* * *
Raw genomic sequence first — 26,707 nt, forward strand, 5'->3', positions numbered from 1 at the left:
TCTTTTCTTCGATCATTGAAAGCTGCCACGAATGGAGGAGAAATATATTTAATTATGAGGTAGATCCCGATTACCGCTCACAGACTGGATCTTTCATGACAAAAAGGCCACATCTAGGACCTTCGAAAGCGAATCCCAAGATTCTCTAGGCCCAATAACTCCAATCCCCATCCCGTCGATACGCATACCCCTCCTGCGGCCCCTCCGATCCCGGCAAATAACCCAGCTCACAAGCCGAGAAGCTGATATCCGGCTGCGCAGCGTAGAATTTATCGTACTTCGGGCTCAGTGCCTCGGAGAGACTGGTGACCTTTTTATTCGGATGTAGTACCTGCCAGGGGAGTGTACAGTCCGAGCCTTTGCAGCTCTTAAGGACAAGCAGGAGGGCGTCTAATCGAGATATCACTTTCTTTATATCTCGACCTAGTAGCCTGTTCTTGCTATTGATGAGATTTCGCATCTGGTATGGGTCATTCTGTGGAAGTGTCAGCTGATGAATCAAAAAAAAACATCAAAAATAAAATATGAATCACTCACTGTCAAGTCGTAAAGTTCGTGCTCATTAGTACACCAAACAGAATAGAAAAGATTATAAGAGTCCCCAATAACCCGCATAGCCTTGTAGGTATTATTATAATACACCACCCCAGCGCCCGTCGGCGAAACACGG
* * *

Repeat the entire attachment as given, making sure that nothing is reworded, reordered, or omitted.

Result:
Raw genomic sequence first — 26,707 nt, forward strand, 5'->3', positions numbered from 1 at the left:
TCTTTTCTTCGATCATTGAAAGCTGCCACGAATGGAGGAGAAATATATTTAATTATGAGGTAGATCCCGATTACCGCTCACAGACTGGATCTTTCATGACAAAAAGGCCACATCTAGGACCTTCGAAAGCGAATCCCAAGATTCTCTAGGCCCAATAACTCCAATCCCCATCCCGTCGATACGCATACCCCTCCTGCGGCCCCTCCGATCCCGGCAAATAACCCAGCTCACAAGCCGAGAAGCTGATATCCGGCTGCGCAGCGTAGAATTTATCGTACTTCGGGCTCAGTGCCTCGGAGAGACTGGTGACCTTTTTATTCGGATGTAGTACCTGCCAGGGGAGTGTACAGTCCGAGCCTTTGCAGCTCTTAAGGACAAGCAGGAGGGCGTCTAATCGAGATATCACTTTCTTTATATCTCGACCTAGTAGCCTGTTCTTGCTATTGATGAGATTTCGCATCTGGTATGGGTCATTCTGTGGAAGTGTCAGCTGATGAATCAAAAAAAAACATCAAAAATAAAATATGAATCACTCACTGTCAAGTCGTAAAGTTCGTGCTCATTAGTACACCAAACAGAATAGAAAAGATTATAAGAGTCCCCAATAACCCGCATAGCCTTGTAGGTATTATTATAATACACCACCCCAGCGCCCGTCGGCGAAACACGG